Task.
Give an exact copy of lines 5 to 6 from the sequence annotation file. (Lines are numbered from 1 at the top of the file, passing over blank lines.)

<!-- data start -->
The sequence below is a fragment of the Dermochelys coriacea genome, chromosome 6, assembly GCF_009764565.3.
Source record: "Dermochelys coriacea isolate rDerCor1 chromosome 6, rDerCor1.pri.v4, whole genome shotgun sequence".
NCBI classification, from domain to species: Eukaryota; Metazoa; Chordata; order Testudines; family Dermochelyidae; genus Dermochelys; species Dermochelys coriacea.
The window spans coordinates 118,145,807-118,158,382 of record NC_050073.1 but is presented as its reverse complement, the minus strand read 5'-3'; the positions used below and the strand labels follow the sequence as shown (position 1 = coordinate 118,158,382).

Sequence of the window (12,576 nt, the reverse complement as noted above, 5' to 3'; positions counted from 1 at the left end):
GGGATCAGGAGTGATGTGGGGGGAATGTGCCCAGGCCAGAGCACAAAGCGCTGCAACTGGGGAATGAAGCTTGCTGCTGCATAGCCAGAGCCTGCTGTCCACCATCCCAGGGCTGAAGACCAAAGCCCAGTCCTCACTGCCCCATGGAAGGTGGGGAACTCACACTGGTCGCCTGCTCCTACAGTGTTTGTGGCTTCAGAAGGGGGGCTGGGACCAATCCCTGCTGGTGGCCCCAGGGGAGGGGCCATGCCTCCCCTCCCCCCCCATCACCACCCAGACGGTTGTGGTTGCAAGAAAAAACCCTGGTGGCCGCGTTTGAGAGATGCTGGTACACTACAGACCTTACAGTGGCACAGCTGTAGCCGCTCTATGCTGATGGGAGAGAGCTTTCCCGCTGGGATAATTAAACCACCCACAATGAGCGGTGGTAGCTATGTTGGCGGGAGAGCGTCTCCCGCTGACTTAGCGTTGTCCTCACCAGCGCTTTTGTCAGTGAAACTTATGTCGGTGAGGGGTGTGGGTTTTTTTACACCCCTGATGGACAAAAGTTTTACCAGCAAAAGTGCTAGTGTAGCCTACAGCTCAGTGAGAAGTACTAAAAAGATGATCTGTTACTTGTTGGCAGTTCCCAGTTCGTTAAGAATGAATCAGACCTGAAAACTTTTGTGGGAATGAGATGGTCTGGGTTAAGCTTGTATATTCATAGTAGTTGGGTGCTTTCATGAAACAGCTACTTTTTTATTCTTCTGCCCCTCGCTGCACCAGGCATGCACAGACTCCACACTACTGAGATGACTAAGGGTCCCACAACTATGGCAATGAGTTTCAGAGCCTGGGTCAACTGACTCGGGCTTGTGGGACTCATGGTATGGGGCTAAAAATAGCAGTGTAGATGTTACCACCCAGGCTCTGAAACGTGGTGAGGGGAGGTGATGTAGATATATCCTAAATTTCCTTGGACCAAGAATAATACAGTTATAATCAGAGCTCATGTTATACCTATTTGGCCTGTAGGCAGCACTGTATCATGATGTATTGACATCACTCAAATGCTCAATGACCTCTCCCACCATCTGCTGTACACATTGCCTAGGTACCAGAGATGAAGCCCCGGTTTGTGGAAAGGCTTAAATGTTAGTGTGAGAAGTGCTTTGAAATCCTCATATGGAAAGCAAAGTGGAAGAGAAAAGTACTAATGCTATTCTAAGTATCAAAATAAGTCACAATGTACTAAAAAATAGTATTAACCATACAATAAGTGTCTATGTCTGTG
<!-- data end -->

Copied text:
Sequence of the window (12,576 nt, the reverse complement as noted above, 5' to 3'; positions counted from 1 at the left end):
GGGATCAGGAGTGATGTGGGGGGAATGTGCCCAGGCCAGAGCACAAAGCGCTGCAACTGGGGAATGAAGCTTGCTGCTGCATAGCCAGAGCCTGCTGTCCACCATCCCAGGGCTGAAGACCAAAGCCCAGTCCTCACTGCCCCATGGAAGGTGGGGAACTCACACTGGTCGCCTGCTCCTACAGTGTTTGTGGCTTCAGAAGGGGGGCTGGGACCAATCCCTGCTGGTGGCCCCAGGGGAGGGGCCATGCCTCCCCTCCCCCCCCATCACCACCCAGACGGTTGTGGTTGCAAGAAAAAACCCTGGTGGCCGCGTTTGAGAGATGCTGGTACACTACAGACCTTACAGTGGCACAGCTGTAGCCGCTCTATGCTGATGGGAGAGAGCTTTCCCGCTGGGATAATTAAACCACCCACAATGAGCGGTGGTAGCTATGTTGGCGGGAGAGCGTCTCCCGCTGACTTAGCGTTGTCCTCACCAGCGCTTTTGTCAGTGAAACTTATGTCGGTGAGGGGTGTGGGTTTTTTTACACCCCTGATGGACAAAAGTTTTACCAGCAAAAGTGCTAGTGTAGCCTACAGCTCAGTGAGAAGTACTAAAAAGATGATCTGTTACTTGTTGGCAGTTCCCAGTTCGTTAAGAATGAATCAGACCTGAAAACTTTTGTGGGAATGAGATGGTCTGGGTTAAGCTTGTATATTCATAGTAGTTGGGTGCTTTCATGAAACAGCTACTTTTTTATTCTTCTGCCCCTCGCTGCACCAGGCATGCACAGACTCCACACTACTGAGATGACTAAGGGTCCCACAACTATGGCAATGAGTTTCAGAGCCTGGGTCAACTGACTCGGGCTTGTGGGACTCATGGTATGGGGCTAAAAATAGCAGTGTAGATGTTACCACCCAGGCTCTGAAACGTGGTGAGGGGAGGTGATGTAGATATATCCTAAATTTCCTTGGACCAAGAATAATACAGTTATAATCAGAGCTCATGTTATACCTATTTGGCCTGTAGGCAGCACTGTATCATGATGTATTGACATCACTCAAATGCTCAATGACCTCTCCCACCATCTGCTGTACACATTGCCTAGGTACCAGAGATGAAGCCCCGGTTTGTGGAAAGGCTTAAATGTTAGTGTGAGAAGTGCTTTGAAATCCTCATATGGAAAGCAAAGTGGAAGAGAAAAGTACTAATGCTATTCTAAGTATCAAAATAAGTCACAATGTACTAAAAAATAGTATTAACCATACAATAAGTGTCTATGTCTGTG